Welcoming in Māori language week, we’re talking about weaving Māoridom and Western values in a business context, which is less complicated than you may think – in fact, many of our Māori business leaders within Global Women integrate tikanga Māori in business on a daily basis.
Global Women talked to Parekawhia McLean, chief executive at Waikato-Tainui, about ways we can integrate the two worlds when conducting everyday business. The timing was good, McLean having come out of a strategy session with her board where they had just discussed how to uphold tikanga – the Māori way of doing things – as an iwi organisation.
“Where we landed is, you’ve got to have a balance,” she says. “But certainly in iwi organisations there are practices and values that we have, which we demonstrate in our engagement with others as a way of conducting our business.”
1. KARAKIA AND MIHI: We often start our hui with a simple prayer followed by mihimihi. We do things like recognise those who’ve passed away, and acknowledge why we’re there for the day. If there are manuhiri or visitors amongst us, we acknowledge their presence. These ‘tikanga’ are important to us, reflect who we are and are part of our DNA.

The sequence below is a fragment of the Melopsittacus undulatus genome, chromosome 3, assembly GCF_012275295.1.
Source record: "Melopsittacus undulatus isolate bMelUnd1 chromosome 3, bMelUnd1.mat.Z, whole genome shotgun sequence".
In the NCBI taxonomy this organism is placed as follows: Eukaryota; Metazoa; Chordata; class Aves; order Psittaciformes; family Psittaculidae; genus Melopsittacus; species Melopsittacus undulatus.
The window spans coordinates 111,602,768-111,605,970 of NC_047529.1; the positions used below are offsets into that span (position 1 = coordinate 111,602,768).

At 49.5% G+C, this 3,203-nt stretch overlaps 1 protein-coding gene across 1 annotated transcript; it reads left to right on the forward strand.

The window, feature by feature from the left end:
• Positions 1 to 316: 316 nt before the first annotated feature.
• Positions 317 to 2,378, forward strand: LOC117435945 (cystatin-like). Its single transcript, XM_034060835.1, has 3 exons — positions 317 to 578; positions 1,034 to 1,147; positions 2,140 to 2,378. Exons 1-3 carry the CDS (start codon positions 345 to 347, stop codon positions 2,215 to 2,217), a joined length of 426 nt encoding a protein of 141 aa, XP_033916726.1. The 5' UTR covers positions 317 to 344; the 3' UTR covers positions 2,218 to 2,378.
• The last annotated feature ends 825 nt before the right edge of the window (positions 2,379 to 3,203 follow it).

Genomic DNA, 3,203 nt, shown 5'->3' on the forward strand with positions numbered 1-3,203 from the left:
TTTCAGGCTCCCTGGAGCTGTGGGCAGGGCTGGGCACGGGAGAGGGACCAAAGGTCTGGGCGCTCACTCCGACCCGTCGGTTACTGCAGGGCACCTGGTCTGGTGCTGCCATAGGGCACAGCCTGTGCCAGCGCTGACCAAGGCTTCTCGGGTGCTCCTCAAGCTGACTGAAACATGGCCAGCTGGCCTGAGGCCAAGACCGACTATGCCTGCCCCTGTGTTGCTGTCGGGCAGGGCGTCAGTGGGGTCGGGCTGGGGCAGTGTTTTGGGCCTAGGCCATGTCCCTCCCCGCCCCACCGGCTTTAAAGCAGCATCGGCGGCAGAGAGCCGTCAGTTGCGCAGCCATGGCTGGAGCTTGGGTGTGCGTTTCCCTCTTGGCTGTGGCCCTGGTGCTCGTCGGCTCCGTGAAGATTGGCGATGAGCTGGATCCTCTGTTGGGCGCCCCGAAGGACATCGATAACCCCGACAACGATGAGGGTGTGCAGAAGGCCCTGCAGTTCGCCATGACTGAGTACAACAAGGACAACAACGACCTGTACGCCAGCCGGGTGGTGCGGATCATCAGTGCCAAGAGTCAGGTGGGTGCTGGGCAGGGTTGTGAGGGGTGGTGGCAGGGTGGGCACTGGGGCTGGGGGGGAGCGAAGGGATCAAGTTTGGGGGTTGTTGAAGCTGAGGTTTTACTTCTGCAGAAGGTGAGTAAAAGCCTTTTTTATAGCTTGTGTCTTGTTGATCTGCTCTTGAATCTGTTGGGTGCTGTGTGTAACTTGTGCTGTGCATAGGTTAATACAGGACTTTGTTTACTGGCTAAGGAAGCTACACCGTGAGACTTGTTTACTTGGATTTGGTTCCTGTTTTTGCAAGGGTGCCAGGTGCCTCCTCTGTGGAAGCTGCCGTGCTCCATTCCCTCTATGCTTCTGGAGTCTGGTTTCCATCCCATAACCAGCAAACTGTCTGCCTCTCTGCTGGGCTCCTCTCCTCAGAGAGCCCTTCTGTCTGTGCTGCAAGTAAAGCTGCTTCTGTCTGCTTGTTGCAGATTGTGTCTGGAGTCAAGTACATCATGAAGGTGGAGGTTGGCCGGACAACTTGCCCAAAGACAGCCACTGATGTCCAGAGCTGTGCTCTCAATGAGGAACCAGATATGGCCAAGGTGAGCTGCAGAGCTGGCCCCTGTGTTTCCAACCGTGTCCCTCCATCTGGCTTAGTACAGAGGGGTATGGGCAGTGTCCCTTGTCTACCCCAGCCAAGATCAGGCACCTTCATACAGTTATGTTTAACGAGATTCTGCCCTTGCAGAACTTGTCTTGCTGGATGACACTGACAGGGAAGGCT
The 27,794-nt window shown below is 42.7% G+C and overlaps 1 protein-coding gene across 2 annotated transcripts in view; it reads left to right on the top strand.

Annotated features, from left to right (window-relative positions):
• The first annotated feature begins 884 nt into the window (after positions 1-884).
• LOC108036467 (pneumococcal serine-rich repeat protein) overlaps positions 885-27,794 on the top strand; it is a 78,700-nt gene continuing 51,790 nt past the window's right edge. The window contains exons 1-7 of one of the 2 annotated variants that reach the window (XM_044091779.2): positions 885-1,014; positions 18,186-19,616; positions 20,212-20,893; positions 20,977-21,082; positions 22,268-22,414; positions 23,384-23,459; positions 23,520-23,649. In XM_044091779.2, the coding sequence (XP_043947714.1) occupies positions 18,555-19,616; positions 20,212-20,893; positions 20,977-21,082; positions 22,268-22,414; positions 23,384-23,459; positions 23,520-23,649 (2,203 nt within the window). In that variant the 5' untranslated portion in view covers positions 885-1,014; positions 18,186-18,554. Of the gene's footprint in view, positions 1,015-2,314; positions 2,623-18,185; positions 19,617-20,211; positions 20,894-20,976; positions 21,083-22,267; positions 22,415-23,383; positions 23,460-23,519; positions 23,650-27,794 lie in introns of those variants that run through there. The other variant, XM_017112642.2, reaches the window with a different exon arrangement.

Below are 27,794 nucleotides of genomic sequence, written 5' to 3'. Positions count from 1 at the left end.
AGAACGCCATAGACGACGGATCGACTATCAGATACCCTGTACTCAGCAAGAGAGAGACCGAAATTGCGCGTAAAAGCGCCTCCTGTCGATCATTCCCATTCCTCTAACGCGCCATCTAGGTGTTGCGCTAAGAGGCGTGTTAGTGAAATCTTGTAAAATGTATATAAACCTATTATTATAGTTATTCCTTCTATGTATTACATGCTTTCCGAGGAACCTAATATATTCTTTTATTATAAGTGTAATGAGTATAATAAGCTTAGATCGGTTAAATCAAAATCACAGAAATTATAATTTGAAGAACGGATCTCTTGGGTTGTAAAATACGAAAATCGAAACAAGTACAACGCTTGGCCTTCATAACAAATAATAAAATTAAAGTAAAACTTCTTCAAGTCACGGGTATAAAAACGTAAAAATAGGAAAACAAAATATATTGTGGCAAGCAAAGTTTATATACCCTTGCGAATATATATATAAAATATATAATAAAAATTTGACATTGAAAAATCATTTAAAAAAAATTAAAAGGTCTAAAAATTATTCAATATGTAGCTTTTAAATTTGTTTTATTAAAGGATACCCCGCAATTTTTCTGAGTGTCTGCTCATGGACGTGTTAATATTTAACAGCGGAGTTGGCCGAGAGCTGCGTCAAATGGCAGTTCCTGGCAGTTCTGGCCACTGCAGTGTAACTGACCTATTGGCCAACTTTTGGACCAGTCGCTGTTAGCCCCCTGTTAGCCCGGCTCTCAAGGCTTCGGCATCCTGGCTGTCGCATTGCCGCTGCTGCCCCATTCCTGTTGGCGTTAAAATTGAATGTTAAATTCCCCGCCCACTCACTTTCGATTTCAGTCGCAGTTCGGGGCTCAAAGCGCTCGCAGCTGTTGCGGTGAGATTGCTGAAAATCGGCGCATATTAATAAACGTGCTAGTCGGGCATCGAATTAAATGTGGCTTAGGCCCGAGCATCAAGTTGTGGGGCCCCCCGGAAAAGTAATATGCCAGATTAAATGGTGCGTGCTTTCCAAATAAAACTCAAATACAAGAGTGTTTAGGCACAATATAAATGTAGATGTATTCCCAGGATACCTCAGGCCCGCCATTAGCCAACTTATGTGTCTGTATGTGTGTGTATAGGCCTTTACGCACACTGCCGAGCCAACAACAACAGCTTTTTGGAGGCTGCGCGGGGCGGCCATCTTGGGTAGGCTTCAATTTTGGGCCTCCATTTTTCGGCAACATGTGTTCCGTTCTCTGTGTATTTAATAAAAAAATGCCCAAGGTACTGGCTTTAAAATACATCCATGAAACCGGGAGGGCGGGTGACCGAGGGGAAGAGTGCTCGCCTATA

2. MIHI: What I’m encouraged by, is there are many times people know that I work for an iwi organisation, so they go out of their way to welcome me appropriately. They will give a mihi (short welcome) to me or my team.
3. KAI: We’ll have kai or food, because it demonstrates to us the value of how we manaaki or support visitors that come into our space. Sharing food breaks the ice, it’s a lot more informal – if you’re having a cup of tea, you get to talk to people in a different setting, as opposed to across the business or board table. More importantly it reflects that we value the relationship.
4. KANOHI KI TE KANOHI: Engagement face to face. This is an important tikanga for how we operate in good and not-so-good times. While we use modern technology and social media to connect with our people, it will never replace ‘kanohi ki te kanohi’. It still remains the preferred engagement approach for many of our tribal members. It will often take place in different settings, whether that be on a marae, boardroom, local hall, school, etc.